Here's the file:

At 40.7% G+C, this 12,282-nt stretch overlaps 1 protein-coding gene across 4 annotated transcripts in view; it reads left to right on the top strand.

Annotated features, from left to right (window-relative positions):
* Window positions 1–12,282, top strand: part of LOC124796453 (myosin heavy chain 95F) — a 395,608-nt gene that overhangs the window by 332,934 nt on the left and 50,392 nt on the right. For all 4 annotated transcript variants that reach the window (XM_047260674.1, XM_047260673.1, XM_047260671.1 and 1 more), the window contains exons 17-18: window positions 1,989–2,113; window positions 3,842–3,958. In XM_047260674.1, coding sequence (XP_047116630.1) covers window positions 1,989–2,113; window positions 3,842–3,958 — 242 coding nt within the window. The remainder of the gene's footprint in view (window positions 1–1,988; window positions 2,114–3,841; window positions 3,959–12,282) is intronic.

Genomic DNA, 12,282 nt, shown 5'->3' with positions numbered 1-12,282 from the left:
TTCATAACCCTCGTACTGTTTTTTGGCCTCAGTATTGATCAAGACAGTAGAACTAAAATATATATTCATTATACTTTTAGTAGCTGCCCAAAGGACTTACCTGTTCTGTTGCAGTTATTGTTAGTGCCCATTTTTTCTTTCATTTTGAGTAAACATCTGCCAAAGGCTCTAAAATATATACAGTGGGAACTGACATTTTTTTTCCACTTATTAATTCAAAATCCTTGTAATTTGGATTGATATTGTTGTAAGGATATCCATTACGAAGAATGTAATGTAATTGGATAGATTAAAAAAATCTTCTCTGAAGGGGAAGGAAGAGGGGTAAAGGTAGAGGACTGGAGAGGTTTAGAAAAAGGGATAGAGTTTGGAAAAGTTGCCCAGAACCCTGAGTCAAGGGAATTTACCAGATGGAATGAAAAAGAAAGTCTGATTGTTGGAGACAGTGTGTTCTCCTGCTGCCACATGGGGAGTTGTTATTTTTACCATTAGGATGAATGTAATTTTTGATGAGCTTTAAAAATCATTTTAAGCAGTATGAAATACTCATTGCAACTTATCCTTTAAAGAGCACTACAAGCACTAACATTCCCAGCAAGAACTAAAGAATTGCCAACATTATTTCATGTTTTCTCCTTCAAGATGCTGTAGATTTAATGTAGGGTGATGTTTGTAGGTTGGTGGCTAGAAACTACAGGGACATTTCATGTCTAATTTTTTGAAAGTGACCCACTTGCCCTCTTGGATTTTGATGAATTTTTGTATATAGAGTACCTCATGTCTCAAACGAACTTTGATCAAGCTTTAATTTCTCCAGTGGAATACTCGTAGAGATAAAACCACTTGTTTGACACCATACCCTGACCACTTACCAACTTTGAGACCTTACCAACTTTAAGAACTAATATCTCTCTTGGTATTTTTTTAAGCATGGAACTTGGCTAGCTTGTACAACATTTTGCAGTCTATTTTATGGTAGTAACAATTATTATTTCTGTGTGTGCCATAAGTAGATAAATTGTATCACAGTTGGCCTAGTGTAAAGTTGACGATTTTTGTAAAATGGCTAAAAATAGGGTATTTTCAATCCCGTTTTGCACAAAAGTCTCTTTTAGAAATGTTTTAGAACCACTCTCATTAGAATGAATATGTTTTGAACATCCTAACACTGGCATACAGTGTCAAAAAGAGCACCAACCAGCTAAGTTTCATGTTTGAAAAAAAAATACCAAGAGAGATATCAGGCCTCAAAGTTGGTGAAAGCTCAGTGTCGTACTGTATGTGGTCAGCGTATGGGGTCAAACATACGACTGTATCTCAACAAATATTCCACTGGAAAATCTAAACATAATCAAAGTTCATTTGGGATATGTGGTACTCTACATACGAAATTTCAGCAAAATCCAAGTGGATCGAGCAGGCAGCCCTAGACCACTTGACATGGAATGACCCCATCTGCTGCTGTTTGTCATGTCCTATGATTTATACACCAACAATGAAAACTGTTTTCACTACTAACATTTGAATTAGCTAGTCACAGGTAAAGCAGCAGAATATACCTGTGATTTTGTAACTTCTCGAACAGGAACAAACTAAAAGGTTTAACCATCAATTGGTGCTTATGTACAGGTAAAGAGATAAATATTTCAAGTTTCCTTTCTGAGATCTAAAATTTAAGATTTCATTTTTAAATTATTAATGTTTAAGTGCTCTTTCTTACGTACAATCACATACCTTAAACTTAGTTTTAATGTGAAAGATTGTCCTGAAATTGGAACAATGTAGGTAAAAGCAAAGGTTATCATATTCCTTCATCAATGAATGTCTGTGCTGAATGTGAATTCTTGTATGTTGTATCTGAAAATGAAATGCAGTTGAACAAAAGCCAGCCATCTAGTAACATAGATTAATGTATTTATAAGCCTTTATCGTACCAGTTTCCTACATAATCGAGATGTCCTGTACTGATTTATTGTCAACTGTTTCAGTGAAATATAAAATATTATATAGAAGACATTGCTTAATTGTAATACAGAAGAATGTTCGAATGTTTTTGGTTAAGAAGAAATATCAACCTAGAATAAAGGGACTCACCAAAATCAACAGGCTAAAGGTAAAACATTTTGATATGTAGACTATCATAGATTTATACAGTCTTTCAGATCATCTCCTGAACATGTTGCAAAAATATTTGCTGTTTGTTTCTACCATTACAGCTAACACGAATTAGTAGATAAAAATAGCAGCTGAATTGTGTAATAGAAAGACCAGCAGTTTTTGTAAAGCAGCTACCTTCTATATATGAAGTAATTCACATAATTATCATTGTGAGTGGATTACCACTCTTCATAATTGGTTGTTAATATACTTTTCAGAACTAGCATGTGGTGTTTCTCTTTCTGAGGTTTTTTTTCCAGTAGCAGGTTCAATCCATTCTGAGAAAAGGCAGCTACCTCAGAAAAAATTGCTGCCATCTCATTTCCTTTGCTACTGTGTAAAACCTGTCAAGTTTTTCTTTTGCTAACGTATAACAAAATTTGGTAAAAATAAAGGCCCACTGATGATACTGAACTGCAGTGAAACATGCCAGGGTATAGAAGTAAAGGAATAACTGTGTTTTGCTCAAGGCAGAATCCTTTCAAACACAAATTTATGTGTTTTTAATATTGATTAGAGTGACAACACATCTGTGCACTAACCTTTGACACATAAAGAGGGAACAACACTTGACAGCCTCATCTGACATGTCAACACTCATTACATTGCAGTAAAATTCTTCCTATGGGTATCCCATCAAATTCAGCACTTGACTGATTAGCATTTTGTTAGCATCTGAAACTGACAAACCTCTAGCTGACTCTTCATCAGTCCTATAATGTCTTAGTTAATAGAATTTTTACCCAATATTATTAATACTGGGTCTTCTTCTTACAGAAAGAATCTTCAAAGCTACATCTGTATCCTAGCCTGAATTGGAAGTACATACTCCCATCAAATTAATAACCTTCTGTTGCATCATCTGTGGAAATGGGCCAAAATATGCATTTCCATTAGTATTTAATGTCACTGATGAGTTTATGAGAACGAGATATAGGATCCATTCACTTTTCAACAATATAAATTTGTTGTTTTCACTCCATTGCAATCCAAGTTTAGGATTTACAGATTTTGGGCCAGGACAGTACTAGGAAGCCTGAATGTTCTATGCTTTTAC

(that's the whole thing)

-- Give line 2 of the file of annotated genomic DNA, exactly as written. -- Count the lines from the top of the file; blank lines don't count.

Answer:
Annotated features, from left to right (window-relative positions):